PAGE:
The GH1 ships with a nicely compact, optically stabilized HD f4-5.8 14-140mm (28-280mm equivalent) 10x zoom lens. On the upside, you'd probably never get a lens with that large a range as a kit inclusion with a dSLR. However, with its maximum aperture of f4, the lens is pretty slow. The "HD" means it's specifically designed for continuous autofocus during movie capture.
The GH1 offers a full set of manual controls, laid out--for the most part--in a logical and easy-to-use manner. In addition to the usual manual, semimanual, and preset (scene) exposure modes, the mode dial offers Panasonic's Intelligent Auto, Creative Movie mode (where you can adjust shutter speed and aperture), a custom settings slot (to choose from three user settings options), and a place to edit your color, brightness, and saturation settings.
I really like Panasonic's Q.Menu, which is a fast way to access all the most frequently needed shooting settings, but I 'm not as sold on the necessity of giving Film Mode--essentially, presets for color, saturation, and brightness combinations--such a prominent placement.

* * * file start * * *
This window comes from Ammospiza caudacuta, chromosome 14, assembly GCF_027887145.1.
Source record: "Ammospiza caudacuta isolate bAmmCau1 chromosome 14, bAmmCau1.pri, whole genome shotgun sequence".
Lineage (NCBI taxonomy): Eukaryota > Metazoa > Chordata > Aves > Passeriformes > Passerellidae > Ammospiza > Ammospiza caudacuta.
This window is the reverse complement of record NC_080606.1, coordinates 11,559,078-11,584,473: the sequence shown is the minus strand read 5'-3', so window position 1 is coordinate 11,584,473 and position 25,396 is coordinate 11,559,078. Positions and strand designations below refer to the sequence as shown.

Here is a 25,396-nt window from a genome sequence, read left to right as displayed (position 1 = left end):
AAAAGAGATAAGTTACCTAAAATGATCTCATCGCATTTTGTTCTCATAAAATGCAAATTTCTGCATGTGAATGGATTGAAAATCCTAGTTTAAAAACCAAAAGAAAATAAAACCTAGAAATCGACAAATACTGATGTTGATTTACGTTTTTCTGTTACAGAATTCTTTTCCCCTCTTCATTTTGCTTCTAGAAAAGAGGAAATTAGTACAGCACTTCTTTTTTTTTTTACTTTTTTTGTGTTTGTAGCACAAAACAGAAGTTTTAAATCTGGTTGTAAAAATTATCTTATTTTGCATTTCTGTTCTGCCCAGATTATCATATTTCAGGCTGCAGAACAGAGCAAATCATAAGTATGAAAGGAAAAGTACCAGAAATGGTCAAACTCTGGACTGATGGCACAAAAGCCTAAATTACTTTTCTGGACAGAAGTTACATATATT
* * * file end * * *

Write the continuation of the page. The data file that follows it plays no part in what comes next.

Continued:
I do like the location of the drive mode switch, but don't like Panasonic's bracketing implementation. It's hardwired to presets, such as three shots at 1/3 stop increments and five shots at 2/3 stop increments, rather than allowing you to choose the frames and bracket separately. This is complicated by the fact that you can't choose full-stop increments. On the other hand, the virtual display it uses to select the center bracket exposure is very nicely done.
The GH1 uses a traditional four-way-nav plus Set button for accessing ISO sensitivity, white balance, AF mode (user-selectable area, face detection, automatic, and spot tracking) and a user-definable function button that can be set to pull up settings for aspect ratio, quality, metering mode, intelligent exposure or guidelines.
That aperture button invokes an interesting shutter-speed effect preview. Unfortunately, it only works in Program mode.
As far as EVFs go, the GH1's is pretty good; 1.4 million dots with 100 percent scene coverage, bright and easy to see, with a relatively speedy refresh in good light. Like all EVFs, in dim light, the refresh drops significantly.